- My Score: -12
8 of 8 people found this review helpful.
0 Helpful / 3 Not
Pros: All the holes are easy to find and well marked.
A course map is also available when you pay inside the lodge.
Cons: They're all pretty short.
You have to pay.
Other Thoughts: A good course to take the kids. We had a blast. All 18 holes are clustered in a particular area and you do a lot of zig-zagging from one hole to the next. But the fact that they're short, we finished all 18 holes in a reasonable amount of time.
0 of 3 people found this review helpful.
8 Helpful / 1 Not
Pros: Nice view
Cons: I believe the layout of this course has changed over the years so the reviews seem a little mixed. I played the most recent setup as of the date of this review and was disappointed for several reasons.
- the course is ridiculously short. even for a 9 hole
- the pars are way off. from even an intermediate disc golfer's perspective, all of these holes should be a par 3 or more realistically a par 2.
- no tee pads
-not much variety of shots
-the course seems obviously designed by someone who does NOT play disc golf
-to charge people money to play this course is practically offensive to the disc golf community who are used to playing for free except on the occasional well maintained 18 hole course.
Other Thoughts: I've always said there's no such thing as a bad disc golf course. Some kind of disc golf is better than no disc golf at all. but charging people to play here is sad. Give the people, even the wealthy New England tourist - first timer, something worth their money as an introduction to the sport.
8 of 9 people found this review helpful.
5 Helpful / 0 Not
Shoulda went somewhere else...
Pros: The course is located on the side of the ski slopes with a beautiful view. On holes 4, 5, 6, and 8 you also have the fun task of timing your throws to miss kids flying past you on zip lines.... that's about it.
Cons: I'm all about a good view, but it's not exactly critical when I get the craving to hit some baskets. The course (at least the current layout) was sub-par, unchallenging, and I was tempted to leave halfway through when I came to a open 217' drive that was a par 4.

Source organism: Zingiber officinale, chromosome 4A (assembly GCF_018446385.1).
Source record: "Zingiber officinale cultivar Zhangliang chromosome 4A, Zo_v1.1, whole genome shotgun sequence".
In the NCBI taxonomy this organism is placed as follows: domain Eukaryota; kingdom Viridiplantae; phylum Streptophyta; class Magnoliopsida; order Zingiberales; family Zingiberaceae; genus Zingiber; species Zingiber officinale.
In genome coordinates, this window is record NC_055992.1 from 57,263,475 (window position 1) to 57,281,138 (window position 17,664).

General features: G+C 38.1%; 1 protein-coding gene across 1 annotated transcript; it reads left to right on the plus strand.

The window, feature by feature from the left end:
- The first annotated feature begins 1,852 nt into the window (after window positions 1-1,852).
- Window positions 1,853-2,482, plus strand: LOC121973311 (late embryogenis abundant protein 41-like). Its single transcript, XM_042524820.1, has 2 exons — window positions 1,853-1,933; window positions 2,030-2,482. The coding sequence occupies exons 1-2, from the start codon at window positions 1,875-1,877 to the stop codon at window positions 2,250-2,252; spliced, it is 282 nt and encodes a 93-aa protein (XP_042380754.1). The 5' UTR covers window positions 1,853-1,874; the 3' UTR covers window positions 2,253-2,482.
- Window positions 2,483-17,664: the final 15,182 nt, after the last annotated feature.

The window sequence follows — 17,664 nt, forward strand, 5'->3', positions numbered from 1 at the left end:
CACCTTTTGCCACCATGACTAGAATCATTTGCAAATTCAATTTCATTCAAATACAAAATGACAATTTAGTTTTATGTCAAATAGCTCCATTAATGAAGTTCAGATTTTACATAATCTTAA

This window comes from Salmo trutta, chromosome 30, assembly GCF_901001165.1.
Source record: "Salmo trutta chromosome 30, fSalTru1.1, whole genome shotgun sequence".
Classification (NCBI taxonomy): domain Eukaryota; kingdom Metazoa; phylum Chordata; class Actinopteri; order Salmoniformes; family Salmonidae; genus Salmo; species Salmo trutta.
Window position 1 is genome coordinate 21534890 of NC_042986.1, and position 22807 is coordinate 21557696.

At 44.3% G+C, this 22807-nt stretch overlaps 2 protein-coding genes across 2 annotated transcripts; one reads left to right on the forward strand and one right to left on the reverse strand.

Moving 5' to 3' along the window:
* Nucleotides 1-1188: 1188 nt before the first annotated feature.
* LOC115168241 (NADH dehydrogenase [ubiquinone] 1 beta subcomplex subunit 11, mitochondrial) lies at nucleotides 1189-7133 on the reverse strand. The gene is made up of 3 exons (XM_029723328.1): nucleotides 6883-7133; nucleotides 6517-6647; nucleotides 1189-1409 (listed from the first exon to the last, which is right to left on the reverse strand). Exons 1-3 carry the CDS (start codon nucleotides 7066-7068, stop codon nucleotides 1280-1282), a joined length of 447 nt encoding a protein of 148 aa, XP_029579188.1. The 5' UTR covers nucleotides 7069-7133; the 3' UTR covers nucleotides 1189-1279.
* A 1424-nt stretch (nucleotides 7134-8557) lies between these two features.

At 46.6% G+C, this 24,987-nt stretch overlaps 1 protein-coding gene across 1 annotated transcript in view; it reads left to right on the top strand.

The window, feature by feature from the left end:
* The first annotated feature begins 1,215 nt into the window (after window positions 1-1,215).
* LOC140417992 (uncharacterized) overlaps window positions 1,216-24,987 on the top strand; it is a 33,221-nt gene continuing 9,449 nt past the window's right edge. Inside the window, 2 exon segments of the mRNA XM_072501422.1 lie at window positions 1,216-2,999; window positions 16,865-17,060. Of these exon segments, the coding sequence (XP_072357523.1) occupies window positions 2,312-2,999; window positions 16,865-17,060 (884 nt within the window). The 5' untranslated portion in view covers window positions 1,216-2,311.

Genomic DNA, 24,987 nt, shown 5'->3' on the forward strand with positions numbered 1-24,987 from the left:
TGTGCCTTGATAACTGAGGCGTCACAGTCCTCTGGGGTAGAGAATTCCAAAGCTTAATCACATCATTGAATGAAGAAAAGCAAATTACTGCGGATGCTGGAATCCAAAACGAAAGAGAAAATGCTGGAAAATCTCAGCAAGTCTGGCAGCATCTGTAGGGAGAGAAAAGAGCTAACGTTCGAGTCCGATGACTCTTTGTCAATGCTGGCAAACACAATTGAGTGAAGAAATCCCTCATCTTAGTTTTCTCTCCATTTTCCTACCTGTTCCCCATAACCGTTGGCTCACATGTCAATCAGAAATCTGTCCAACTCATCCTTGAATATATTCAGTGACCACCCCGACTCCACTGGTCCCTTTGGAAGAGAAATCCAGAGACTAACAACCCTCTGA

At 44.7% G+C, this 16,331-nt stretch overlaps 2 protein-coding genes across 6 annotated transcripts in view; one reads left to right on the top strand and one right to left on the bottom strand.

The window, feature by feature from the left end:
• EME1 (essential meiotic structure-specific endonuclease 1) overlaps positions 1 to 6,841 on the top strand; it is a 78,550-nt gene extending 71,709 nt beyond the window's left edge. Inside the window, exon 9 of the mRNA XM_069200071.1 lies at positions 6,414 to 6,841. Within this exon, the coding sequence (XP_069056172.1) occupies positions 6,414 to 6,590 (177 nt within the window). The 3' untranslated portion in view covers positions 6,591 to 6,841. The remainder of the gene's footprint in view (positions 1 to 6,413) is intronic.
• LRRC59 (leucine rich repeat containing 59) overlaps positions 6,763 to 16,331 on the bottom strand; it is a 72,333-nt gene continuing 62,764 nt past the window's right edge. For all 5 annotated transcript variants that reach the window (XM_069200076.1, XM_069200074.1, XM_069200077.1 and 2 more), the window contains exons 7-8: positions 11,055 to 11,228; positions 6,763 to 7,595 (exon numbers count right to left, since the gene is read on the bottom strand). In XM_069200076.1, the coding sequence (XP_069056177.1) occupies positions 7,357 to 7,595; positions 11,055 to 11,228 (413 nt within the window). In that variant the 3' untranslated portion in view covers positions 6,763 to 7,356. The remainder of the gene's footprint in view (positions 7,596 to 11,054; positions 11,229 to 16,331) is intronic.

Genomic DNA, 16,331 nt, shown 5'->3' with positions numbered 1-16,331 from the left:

Other Thoughts: Finishing 10 under par on a course like this isn't satisfying, it's as rewarding as faking a disability and taking first place in the special olympics. It just feels wrong. On the bright side it could suck some newcomers into the sport, and I'm all for the extra company... but for the regular throwers passing thru, just keep driving until they set up a proper course.
5 of 5 people found this review helpful.
5 Helpful / 0 Not
very basic downhill
Pros: The course is set on a fairly wide (probably intermediate) ski trail. Gives for long mostly unobstructed drives down the mountain. Course goes left / right - lots of different types of drives Great views. Not very crowded - Very challenging also - getting a disc up high on a drive is risky - the woods are very dense. No tiny holes
Cons: the tees are grass- marked by a single stick - which is fine considering it's a ski resort in winter, however stick happens to be VERY CLOSE (within a 10 yards) to the previous hole's pin. The par listed on the tee pad stick was confusing. A 200' hole was listed as a par 6 - made no sense.
Other Thoughts: Was a good time playing - tho i think it's a gimicky type of course - chairlift to the top - only 9 holes - but intended for beginners / tourists who had never heard of the game. Cheaper if you have your own discs - was charged 10bux Would like to see a full 18 holes - there is a small course down next to the baselodge - but is veryshort and a putter would be all you would need.
5 of 5 people found this review helpful.